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MMWD Blog: Think Blue Marin

Welcome to our blog! Written by staff at MMWD, “Think Blue Marin” explores all things water in south and central Marin—water supplies, conservation, new projects, watershed management, and more.

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Jul 27

A Good Soak

Posted on July 27, 2018 at 10:16 AM by Ann Vallee

by Charlene Burgi

A good soaking always feels refreshing whether it be in a hot tub or pool. The effect can leave us feeling renewed, as water often does in its various uses.

Our container plants rarely get this kind of soaking, where the whole pot or container is submerged into a bath of water covering the soil level. When your container plants are treated to this activity, you will find trapped oxygen bubbling up allowing the soil to absorb the cool water in all parts of the container.

A few weeks ago, I decided to give my tried-but-true houseplants a respite from the summer heat. I filled a bucket deep enough to cover the biggest container, then added just a hint of organic fertilizer for good measure. Each plant took a turn in the bucket. Once the pot stopped bubbling and reached saturation, I moved the plants onto a tray to collect excess water from the drain hole. (Before attempting this exercise, be certain the container has bottom drain holes.) 

The next step required some cleaning. Plants not only like a soaking, but also love showers to remove the dust of everyday living from their leaves. This can be as easy as placing them on the floor of your shower or using a clean microfiber cloth dampened with a solution of castile soap and water. After their shower, shake off the excess water on the leaves. Removing dust and dirt from the leaves allows for better absorption of light for photosynthesis. It also allows for better inspection to spot any insects such as aphids, scale or mealybugs that may have taken up hidden residence in the foliage.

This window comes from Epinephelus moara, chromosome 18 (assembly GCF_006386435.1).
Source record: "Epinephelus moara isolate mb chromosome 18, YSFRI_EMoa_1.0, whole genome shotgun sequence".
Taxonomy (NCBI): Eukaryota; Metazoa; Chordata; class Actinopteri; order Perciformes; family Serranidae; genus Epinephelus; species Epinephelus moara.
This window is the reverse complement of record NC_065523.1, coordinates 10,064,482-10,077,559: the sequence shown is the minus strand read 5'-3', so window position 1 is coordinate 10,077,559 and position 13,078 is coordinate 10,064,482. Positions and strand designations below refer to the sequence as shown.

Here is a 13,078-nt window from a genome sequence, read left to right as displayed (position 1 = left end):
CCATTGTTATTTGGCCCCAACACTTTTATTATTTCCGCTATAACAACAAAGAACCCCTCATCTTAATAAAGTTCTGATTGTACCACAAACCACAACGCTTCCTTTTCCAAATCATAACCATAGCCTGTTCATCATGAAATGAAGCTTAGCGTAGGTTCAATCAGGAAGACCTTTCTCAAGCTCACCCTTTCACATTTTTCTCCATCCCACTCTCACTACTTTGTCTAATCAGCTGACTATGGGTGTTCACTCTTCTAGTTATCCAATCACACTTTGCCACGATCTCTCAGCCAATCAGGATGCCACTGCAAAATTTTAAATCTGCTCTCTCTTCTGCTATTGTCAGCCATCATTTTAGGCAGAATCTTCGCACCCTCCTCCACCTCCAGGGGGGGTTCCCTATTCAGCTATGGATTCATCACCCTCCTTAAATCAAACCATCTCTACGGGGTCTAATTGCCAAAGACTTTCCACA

Spathiphyllum in bloom
 Spathiphyllum in bloom
It took the better part of the day for my fourteen houseplants to complete their spa day. However, the rewards for this effort came back to me tenfold. The peace lily (Spathiphyllum) provided two beautiful flowers this week. It has been years since it’s shown any sign of blooming. The orchids began growing new spikes with the promise of new color appearing within a few months. Even the cactus and jade plant looked perkier!

If you find a few extra hours on your hands, you might consider giving a treat to these oxygen-producing, carbon-dioxide absorbing wonders in your home. If your houseplants have gone the way of a ‘70s fad, you might consider bringing in a few low-maintenance varieties such as pothos, which takes low light, or let that peace lily show off its white flag. The rewards are numerous.


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